Amelia* is a middle ability pupil in a mixed ability class of thirty one children, with a ratio of eighteen boys and eleven girls. The school is average size for a primary school and most of the pupils are drawn from the immediate neighbourhood. When I met Amelia she was graded at Level 1c for her reading, slightly below average for the class. The school endeavours to provide an atmosphere where the enjoyment of reading is promoted and nurtured. Children have reading books from the Oxford Reading Scheme which they take home every day and home and school links are made through reading journals. There is also a selection of books in the classroom and the school is in the process of renovating the library.
To try and gain an understanding of Amelia as a reader I undertook a reading conference and made observations of her reading in a range of different contexts. However, the limited amount of time spent at the placement means that only a speculative analysis can be made. Amelia was still learning to decode but she was able to utilise higher order reading skills such as comprehension. She was an able meaning maker and engaged with a variety of texts. In terms of The Simple View of Reading (Rose, 2006: 40) she would be placed in the section of ‘poor word recognition; good comprehension’ although her skills of decoding words improved quite significantly even during the short time I was at the school. Cain (2010) argues that to understand a text’s meaning a reader needs to establish local and global coherence. Local coherence is described as the ability to make links between adjacent sentences and global coherence is described as the ability to make sense of a text as a whole and relate this to personal experiences (p. 52). Amelia was able to understand the narrative of a story and could relate stories to her own life and other texts. During the reading conference I asked her about a book that she had read a few weeks ago; she was able to retell the story in great detail and described which parts were her favourite. There was also evidence that Amelia was able to engage with the meanings of individual words. For example, when reading aloud to me she read the word ‘buggy’ and said that ‘pram’ could be used as an alternative. It would be important to encourage this interest in the meanings of words in order for Amelia to progress with her comprehension skills. As Cain (2010) suggests, vocabulary knowledge is strongly associated with good reading comprehension.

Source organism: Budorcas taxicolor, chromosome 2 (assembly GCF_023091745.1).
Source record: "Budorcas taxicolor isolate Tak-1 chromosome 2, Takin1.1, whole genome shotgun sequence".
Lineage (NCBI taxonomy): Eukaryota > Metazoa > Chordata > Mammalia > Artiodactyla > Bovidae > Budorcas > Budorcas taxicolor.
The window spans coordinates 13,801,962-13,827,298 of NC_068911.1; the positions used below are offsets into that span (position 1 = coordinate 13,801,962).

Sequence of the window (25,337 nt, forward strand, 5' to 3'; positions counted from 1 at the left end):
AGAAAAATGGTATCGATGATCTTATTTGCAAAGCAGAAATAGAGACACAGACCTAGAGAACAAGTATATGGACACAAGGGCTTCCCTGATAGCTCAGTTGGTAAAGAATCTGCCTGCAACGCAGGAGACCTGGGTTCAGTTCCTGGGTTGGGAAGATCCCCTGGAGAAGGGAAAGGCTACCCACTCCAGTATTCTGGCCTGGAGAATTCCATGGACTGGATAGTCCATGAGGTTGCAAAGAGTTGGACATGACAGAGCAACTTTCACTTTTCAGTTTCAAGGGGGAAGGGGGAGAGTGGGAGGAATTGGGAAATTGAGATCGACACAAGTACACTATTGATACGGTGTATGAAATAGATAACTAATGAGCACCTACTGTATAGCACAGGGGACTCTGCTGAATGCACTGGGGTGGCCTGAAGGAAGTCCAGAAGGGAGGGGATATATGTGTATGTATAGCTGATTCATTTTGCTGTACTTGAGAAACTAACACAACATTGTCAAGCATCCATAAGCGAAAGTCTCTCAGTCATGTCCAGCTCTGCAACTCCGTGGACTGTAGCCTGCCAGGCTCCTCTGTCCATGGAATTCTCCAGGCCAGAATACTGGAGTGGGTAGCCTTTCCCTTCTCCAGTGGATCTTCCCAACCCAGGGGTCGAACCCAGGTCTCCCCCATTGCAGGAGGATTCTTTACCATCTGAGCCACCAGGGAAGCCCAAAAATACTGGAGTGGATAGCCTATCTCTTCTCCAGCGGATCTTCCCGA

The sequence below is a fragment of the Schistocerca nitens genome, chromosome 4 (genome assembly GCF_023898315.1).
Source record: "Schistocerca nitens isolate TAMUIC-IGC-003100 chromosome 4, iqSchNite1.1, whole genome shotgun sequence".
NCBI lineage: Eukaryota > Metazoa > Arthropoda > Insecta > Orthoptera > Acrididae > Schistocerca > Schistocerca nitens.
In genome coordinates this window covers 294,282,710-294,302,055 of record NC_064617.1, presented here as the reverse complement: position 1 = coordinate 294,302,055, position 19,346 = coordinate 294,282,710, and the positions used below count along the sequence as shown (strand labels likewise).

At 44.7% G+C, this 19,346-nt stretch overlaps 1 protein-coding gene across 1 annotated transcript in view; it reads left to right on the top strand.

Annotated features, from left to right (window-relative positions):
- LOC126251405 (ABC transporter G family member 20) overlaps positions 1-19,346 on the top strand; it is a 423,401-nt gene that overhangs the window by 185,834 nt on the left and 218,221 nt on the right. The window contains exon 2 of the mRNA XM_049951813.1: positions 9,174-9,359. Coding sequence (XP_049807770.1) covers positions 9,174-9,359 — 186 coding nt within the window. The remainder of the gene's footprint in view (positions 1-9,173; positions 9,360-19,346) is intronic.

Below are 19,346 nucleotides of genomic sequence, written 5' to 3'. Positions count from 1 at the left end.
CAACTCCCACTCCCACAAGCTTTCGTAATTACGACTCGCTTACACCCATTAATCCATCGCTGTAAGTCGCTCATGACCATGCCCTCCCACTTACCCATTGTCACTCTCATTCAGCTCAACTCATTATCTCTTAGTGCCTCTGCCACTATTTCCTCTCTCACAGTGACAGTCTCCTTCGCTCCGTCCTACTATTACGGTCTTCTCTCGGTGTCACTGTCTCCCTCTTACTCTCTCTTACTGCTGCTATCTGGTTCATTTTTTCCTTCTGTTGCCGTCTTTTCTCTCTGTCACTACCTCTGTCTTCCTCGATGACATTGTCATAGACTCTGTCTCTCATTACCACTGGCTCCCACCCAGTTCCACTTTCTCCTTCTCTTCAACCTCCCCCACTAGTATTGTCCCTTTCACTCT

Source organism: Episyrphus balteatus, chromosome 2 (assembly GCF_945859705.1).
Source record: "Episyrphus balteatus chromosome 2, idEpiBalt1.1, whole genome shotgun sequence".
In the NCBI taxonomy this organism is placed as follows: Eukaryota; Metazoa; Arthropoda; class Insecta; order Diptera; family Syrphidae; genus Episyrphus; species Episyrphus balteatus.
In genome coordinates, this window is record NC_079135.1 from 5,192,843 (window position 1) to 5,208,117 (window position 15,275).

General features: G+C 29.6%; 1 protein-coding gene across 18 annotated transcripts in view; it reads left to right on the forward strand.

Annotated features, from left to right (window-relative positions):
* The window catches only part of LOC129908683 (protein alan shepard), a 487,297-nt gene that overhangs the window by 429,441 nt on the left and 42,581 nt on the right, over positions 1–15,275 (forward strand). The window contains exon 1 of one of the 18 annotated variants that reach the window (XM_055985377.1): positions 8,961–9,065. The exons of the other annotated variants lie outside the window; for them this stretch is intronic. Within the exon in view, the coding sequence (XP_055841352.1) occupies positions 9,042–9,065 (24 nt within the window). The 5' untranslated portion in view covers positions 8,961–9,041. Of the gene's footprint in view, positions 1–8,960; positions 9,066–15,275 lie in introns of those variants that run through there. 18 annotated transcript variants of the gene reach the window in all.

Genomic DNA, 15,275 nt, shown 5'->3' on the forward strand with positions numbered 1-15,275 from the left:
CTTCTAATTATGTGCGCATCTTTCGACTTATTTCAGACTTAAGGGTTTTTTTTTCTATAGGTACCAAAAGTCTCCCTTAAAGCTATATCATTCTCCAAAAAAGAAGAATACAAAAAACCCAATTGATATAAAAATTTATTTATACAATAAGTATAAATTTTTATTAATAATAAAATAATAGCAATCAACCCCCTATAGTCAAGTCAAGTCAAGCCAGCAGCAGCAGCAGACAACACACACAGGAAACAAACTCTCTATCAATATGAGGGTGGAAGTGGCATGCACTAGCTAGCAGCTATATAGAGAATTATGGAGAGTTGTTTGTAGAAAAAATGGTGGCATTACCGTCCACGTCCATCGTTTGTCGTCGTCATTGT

Phonics and other strategies
Amelia was still learning to decode and used a number of different strategies. She used her knowledge of phonics as one way to decode words. She would split a word up into individual phonemes and then blend these together to read the word aloud. She often used her finger to cover up parts of the word in order to try and make this process easier. However, for some words she did not use this strategy. She struggled to read the word ‘children’ and said that it was too difficult to sound out because it was too long. However, when we read a different book the week after she did not have any trouble reading this word. She explained that she was able to read it because she recognised it and not because she sounded it out, suggesting that she read it from sight. Amelia did use her knowledge of phonics to read although this strategy was used in addition to others. On several occasions she looked at the pictures before attempting to read the text and would subsequently make predictions of what was going to happen in the story. She was also receptive to learning new reading strategies. When she struggled to read the word ‘snowball’ I suggested she split it into two words that she may recognise: ‘snow’ and ‘ball’. The next week we read the same book again and she used the same strategy. Amelia’s use of different reading strategies appeared to be effective and it would be important to encourage her to continue to use a variety of strategies in order for her reading to progress.